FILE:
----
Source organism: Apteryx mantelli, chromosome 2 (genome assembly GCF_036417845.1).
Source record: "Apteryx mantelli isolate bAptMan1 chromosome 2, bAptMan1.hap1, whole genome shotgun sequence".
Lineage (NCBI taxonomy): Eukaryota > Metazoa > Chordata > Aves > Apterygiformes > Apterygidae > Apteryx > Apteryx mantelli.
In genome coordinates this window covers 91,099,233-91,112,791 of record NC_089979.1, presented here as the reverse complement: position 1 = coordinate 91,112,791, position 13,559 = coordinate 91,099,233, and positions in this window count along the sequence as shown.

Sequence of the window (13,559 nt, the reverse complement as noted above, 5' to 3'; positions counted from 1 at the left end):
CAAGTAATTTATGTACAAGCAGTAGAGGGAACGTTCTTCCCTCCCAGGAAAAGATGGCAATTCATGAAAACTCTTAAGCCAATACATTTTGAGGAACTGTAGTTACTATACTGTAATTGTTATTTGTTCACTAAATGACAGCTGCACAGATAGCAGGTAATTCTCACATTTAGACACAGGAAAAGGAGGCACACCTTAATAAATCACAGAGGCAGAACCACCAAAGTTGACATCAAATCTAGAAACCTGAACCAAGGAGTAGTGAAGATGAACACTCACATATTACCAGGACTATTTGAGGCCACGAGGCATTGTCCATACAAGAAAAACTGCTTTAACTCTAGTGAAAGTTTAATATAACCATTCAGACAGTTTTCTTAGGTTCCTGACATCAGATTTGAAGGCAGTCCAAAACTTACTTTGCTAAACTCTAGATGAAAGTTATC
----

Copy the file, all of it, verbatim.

Source organism: Apteryx mantelli, chromosome 2 (genome assembly GCF_036417845.1).
Source record: "Apteryx mantelli isolate bAptMan1 chromosome 2, bAptMan1.hap1, whole genome shotgun sequence".
Lineage (NCBI taxonomy): Eukaryota > Metazoa > Chordata > Aves > Apterygiformes > Apterygidae > Apteryx > Apteryx mantelli.
In genome coordinates this window covers 91,099,233-91,112,791 of record NC_089979.1, presented here as the reverse complement: position 1 = coordinate 91,112,791, position 13,559 = coordinate 91,099,233, and positions in this window count along the sequence as shown.

Sequence of the window (13,559 nt, the reverse complement as noted above, 5' to 3'; positions counted from 1 at the left end):
CAAGTAATTTATGTACAAGCAGTAGAGGGAACGTTCTTCCCTCCCAGGAAAAGATGGCAATTCATGAAAACTCTTAAGCCAATACATTTTGAGGAACTGTAGTTACTATACTGTAATTGTTATTTGTTCACTAAATGACAGCTGCACAGATAGCAGGTAATTCTCACATTTAGACACAGGAAAAGGAGGCACACCTTAATAAATCACAGAGGCAGAACCACCAAAGTTGACATCAAATCTAGAAACCTGAACCAAGGAGTAGTGAAGATGAACACTCACATATTACCAGGACTATTTGAGGCCACGAGGCATTGTCCATACAAGAAAAACTGCTTTAACTCTAGTGAAAGTTTAATATAACCATTCAGACAGTTTTCTTAGGTTCCTGACATCAGATTTGAAGGCAGTCCAAAACTTACTTTGCTAAACTCTAGATGAAAGTTATC